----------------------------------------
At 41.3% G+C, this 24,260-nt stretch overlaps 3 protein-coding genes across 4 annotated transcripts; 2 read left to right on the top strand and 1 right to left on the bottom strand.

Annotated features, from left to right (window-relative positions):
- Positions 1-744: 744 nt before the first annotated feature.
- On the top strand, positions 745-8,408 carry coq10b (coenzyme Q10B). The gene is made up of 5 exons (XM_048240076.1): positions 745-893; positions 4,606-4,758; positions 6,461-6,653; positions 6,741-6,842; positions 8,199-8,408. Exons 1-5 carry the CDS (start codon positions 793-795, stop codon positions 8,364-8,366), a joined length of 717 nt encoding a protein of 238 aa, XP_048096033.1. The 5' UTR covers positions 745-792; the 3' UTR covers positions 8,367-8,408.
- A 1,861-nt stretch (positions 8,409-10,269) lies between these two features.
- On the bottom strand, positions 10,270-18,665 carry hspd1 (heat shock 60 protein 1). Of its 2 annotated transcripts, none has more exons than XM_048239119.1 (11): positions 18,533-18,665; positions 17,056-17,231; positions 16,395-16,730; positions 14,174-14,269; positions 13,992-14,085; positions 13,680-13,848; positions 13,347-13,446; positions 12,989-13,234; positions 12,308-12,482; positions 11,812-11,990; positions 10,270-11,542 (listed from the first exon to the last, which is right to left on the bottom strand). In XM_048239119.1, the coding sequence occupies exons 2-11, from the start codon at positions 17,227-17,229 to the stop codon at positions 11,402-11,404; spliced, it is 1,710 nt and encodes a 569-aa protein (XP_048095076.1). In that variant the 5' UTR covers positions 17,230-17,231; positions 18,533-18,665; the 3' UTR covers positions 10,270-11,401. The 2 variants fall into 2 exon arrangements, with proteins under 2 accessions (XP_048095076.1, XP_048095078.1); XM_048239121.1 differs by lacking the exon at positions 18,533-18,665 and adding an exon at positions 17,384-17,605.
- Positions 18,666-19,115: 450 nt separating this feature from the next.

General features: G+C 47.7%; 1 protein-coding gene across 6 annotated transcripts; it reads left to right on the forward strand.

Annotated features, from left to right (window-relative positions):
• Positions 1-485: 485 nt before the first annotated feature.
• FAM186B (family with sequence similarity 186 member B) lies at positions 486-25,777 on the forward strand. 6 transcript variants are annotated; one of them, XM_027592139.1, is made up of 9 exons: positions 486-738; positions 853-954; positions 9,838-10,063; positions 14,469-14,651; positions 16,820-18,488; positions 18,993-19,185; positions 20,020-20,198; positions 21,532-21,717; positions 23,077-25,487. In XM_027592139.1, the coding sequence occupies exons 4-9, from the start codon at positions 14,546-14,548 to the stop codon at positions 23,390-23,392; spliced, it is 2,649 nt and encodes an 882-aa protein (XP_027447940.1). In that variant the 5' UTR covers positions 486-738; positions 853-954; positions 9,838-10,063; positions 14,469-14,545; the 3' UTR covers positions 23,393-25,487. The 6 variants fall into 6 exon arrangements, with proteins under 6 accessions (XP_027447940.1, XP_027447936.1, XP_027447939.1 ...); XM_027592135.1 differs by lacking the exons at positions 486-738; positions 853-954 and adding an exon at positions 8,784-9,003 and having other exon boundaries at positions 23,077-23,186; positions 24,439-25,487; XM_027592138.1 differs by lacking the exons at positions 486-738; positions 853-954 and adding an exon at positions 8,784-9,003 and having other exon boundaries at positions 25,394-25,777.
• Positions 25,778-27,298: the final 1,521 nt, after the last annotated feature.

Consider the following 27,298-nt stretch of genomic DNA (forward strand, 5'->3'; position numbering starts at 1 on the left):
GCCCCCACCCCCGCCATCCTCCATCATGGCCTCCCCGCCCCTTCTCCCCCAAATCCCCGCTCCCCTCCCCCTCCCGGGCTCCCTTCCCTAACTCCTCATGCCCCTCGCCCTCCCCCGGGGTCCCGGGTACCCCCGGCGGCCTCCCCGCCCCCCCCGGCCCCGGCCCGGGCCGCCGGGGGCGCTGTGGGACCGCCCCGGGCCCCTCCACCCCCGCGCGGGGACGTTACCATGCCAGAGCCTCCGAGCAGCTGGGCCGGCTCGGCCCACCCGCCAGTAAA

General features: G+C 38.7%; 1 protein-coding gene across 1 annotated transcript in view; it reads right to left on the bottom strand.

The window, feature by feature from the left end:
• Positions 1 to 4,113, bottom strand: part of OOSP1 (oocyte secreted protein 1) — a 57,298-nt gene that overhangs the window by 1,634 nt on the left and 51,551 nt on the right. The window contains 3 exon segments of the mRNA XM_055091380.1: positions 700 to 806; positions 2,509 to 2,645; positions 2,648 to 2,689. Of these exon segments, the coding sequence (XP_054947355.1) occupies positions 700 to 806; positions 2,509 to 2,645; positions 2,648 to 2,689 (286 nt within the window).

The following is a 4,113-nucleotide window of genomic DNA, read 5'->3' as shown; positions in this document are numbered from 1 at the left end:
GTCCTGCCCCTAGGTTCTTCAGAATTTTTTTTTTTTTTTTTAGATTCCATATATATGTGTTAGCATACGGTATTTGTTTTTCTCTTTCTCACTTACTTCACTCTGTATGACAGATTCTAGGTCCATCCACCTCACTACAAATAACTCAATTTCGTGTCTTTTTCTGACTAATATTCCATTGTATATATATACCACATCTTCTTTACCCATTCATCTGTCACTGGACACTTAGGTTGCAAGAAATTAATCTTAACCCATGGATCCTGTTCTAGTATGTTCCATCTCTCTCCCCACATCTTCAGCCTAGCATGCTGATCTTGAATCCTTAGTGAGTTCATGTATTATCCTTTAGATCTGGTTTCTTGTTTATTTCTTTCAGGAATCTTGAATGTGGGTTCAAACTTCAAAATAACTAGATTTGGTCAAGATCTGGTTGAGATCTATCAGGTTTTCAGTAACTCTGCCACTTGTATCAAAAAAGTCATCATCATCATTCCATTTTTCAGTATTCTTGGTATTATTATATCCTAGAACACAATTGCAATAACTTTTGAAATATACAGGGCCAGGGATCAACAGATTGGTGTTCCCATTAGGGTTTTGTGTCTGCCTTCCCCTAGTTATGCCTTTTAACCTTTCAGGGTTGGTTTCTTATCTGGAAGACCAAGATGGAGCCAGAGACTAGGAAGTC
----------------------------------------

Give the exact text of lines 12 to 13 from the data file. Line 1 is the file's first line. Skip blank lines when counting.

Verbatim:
• Positions 25,778-27,298: the final 1,521 nt, after the last annotated feature.

Consider the following 27,298-nt stretch of genomic DNA (forward strand, 5'->3'; position numbering starts at 1 on the left):